Lia Obi & Olive Morris


William Robinson Clarke

‘She was well known for her activism’

1952- 1979

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After seeing an advertisement in The Gleaner for volunteers to join the RAF, 17-year-old Neil Flanigan, was persuaded to fight for Britain. He had been among the brightest pupils in Jamaica, having received a scholarship to study at Waltham College.

He received initial training at Up-Park Camp which had been the headquarters of the British Army in Jamaica from the late 18th century until independence in 1962. Neil travelled to England in 1943 for service and completed eight weeks of training in Cardington, the Bedfordshire home of British airships. As an Instrument Mechanic, he was responsible for checking and signing off documentation for bomber planes before they took off to confirm that they were cleared to fly. He was taught how to march, fire guns, carry equipment, and other duties. Although there were often racial tensions caused by some white American servicemen in Britain during the Second World War, Neil said that when working collectively, a person’s skin colour was not an issue because, “If a bomb dropped, it would kill anybody regardless of their ethnicity.”

Neil was part of the ground crew at ‘Bomber Command’. He specialised in instrument repair, providing service for the squadron that sent men to the ill-fated Arnhem mission. During RAF service, he lived in bunk houses while training to build and maintain the controls of fighter aircraft. Also, he studied for the Leading Aircraft Certificate.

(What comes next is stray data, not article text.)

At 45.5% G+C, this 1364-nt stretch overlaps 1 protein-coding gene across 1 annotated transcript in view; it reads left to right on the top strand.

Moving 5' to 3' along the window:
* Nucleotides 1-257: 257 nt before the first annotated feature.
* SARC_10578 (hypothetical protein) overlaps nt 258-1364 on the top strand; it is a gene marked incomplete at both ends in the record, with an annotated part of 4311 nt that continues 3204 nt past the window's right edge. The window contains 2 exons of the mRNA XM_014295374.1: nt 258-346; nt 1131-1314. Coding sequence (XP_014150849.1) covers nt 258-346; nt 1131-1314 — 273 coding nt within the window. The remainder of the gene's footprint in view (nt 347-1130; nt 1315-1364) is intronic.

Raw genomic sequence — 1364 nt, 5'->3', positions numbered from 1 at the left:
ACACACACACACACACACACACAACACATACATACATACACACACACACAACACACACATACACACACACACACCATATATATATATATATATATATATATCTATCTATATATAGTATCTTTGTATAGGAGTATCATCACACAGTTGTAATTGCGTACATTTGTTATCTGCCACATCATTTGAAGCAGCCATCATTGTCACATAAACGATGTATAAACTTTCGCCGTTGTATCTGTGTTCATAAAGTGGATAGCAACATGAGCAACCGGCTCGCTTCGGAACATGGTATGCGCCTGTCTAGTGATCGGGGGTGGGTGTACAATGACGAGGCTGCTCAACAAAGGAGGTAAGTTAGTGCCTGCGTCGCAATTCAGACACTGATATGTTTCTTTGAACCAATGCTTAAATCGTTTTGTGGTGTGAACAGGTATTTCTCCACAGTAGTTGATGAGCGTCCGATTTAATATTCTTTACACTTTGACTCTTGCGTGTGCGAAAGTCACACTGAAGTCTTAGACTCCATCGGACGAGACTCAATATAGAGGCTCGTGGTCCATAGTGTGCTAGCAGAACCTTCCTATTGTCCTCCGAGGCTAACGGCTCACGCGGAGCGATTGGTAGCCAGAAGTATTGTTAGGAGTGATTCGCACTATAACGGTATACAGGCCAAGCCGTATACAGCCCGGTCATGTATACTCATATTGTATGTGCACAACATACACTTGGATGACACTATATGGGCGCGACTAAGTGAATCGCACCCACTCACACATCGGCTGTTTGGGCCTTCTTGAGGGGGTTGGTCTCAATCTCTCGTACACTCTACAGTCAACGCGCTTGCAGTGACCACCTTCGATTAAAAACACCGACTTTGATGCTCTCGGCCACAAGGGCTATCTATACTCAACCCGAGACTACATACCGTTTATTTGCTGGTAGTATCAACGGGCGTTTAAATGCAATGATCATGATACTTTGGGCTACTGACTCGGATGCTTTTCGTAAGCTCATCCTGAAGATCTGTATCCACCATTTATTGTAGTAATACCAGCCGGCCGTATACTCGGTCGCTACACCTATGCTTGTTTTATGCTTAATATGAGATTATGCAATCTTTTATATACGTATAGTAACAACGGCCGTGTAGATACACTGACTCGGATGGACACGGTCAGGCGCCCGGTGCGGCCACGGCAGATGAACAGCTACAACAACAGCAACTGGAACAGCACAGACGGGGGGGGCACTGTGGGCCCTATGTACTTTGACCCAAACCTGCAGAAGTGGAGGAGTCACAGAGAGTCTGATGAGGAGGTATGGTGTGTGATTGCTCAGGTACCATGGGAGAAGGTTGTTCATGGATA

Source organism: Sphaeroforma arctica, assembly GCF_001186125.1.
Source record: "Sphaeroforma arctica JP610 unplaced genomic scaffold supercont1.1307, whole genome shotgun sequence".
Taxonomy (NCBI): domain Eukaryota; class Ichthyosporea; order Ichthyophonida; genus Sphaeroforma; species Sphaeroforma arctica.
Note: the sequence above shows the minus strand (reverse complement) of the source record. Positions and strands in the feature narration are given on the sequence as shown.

RAF officials pressured him to return to Jamaica in 1947, and he was fortunate to have obtained a job with British West Indian Airways. The position was short lived and another was to follow in the

Bahamas lasting two years. He felt he had enough of the West Indies and, by 1954, he was back in London. Neil worked for British Overseas Airways Corporation (now British Airways), also British European Airways (BEA), as an engineer. He also employed his salesman skills in the insurance business.

Over the decades, he involved himself in community activities, such as volunteering at the Citizens Advice Bureau and a local hospital in Guildford, Surrey. Like ex-RAF friend Allan Wilmot, he was a pioneering member of the West Indian ex-Services Association (now the West Indian Association of Service Personnel). They served as President and in other roles in the association during the 1990s. In 2001, in acknowledgment of Neil’s achievements, Queen Elizabeth II awarded him an MBE.

Neil is a staunch supporter of ‘Urban Synergy’, an education project, in Lewisham, London. With them, for more than 10 years, he has visited local primary and secondary schools to share decades of his experiences.

When asked about the importance of spreading awareness of the Caribbean’s contributions in the Second World War, he was quoted as saying: “Young people in this country would not have known that so many West Indians and Africans served in the two wars if not for history projects like this. We need to keep the history going by teaching it more accurately.”

Neil continues to be a source of inspiration to young and older people.

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